In September The Atlantic‘s Jeffrey Goldberg published a lengthy article examining the case for an attack on Iran’s nuclear facilities. While describing his position on his blog as "deep, paralyzing ambivalence," he nevertheless offered an extremely sympathetic ear to the most hawkish side, as well as a favorable context for its arguments. While Goldberg admitted the possibility that "’foiling operations’ conducted by the intelligence agencies of Israel, the United States, Great Britain, and other Western powers—programs designed to subvert the Iranian nuclear effort through sabotage and, on occasion, the carefully engineered disappearances of nuclear scientists—will have hindered Iran’s progress in some significant way," he dismissed this alternative as decidedly unlikely.
But hey, that’s just what happened. According to a detailed report in the New York Times—far and away America’s greatest news organization in these days of degraded reporting budgets—the Israelis, with help from Siemens AG, created a computer worm called Stuxnet that not only sent "Iran’s nuclear centrifuges spinning wildly out of control" but also "secretly recorded what normal operations at the nuclear plant looked like, then played those readings back to plant operators" to hide what was happening. Now that a "number of technological challenges and difficulties" have beset Iran’s program, Moshe Yaalon, Israel’s minister of strategic affairs, explains, Iran’s nuclear timetable has been "postponed."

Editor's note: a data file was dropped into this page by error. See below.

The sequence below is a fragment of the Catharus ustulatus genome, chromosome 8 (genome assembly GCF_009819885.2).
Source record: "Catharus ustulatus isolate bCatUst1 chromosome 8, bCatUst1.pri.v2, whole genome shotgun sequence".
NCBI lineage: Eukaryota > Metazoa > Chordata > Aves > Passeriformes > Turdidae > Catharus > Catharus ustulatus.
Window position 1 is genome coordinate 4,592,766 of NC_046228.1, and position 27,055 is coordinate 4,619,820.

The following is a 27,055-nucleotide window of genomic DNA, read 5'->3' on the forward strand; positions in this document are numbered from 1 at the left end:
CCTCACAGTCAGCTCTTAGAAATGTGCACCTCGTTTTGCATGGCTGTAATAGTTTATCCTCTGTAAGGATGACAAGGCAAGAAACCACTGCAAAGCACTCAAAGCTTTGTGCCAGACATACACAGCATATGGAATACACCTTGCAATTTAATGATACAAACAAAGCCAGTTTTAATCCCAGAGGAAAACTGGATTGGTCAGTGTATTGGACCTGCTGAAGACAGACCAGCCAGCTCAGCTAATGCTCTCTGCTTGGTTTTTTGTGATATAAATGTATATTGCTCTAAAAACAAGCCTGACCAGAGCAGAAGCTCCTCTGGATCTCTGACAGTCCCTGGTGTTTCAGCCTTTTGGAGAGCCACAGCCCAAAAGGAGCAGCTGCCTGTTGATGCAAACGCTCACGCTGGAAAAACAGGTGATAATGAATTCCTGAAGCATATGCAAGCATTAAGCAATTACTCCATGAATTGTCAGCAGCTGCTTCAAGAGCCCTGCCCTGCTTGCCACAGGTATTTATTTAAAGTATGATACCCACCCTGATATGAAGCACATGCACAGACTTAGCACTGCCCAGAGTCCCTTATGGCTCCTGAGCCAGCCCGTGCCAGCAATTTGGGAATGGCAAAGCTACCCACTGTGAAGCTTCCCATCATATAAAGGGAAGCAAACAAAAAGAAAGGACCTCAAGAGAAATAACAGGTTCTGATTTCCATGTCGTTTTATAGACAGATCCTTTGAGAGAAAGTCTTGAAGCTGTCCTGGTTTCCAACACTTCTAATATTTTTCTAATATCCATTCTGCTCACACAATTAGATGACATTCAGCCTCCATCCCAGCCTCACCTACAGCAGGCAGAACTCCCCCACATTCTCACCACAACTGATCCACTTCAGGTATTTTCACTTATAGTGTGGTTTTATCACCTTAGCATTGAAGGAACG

This development ought to be a cause for joy among all people outside the Iranian leadership’s anti-Semitic, Holocaust-denying circles. A military attack, whether American or Israeli, might have postponed the timetable as well, but at a horrific cost in human and strategic terms. As Nobel Peace Prize–winning Iranian human rights lawyer Shirin Ebadi recently warned, "The military option…is the worst option…. The Iranian people—including myself—will resist any military action." It would, she added, "give the government an excuse to kill all of its political opponents, as was done during the Iran-Iraq war." Ebadi even suggested that for these reasons, the Iranian government "wouldn’t mind the U.S. throwing a missile at them."
The departing head of the Mossad, Meir Dagan, gave a series of exit interviews in which he echoed this view, adding that an attack—as paraphrased by Amos Harel in Haaretz—"would make the Iranian people rally around the regime, would make Israeli-American relations extremely difficult and could result in a war, in which the Israeli home front will be bombed by thousands of rockets and missiles from Iran, Lebanon and Gaza."
So who are the people who wished to expose Israel and the United States to this fate, and who—like, quite possibly, Mr. Ahmadinejad—would have welcomed an American or Israeli attack? Not surprisingly, they are almost exactly the same folks who agitated for an American attack on Iraq—an attack, by the way, whose myriad catastrophic consequences involved vastly increasing the influence of Iran not only in Iraq but across the entire region.